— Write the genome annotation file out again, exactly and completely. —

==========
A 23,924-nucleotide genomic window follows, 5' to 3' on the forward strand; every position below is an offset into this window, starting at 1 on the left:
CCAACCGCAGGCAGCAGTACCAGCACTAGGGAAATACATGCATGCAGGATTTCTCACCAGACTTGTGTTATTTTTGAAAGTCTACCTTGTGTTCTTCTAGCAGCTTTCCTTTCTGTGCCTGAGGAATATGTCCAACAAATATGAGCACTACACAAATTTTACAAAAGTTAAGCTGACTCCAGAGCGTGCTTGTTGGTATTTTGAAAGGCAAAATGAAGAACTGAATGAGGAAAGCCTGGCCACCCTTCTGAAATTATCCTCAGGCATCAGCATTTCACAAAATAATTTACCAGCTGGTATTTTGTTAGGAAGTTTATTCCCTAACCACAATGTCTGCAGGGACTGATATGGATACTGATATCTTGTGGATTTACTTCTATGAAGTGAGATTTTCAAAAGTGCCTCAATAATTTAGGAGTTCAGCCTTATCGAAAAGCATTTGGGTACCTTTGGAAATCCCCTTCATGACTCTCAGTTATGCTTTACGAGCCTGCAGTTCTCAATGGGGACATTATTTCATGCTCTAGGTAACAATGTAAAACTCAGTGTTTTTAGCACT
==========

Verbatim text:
A 23,924-nucleotide genomic window follows, 5' to 3' on the forward strand; every position below is an offset into this window, starting at 1 on the left:
CCAACCGCAGGCAGCAGTACCAGCACTAGGGAAATACATGCATGCAGGATTTCTCACCAGACTTGTGTTATTTTTGAAAGTCTACCTTGTGTTCTTCTAGCAGCTTTCCTTTCTGTGCCTGAGGAATATGTCCAACAAATATGAGCACTACACAAATTTTACAAAAGTTAAGCTGACTCCAGAGCGTGCTTGTTGGTATTTTGAAAGGCAAAATGAAGAACTGAATGAGGAAAGCCTGGCCACCCTTCTGAAATTATCCTCAGGCATCAGCATTTCACAAAATAATTTACCAGCTGGTATTTTGTTAGGAAGTTTATTCCCTAACCACAATGTCTGCAGGGACTGATATGGATACTGATATCTTGTGGATTTACTTCTATGAAGTGAGATTTTCAAAAGTGCCTCAATAATTTAGGAGTTCAGCCTTATCGAAAAGCATTTGGGTACCTTTGGAAATCCCCTTCATGACTCTCAGTTATGCTTTACGAGCCTGCAGTTCTCAATGGGGACATTATTTCATGCTCTAGGTAACAATGTAAAACTCAGTGTTTTTAGCACT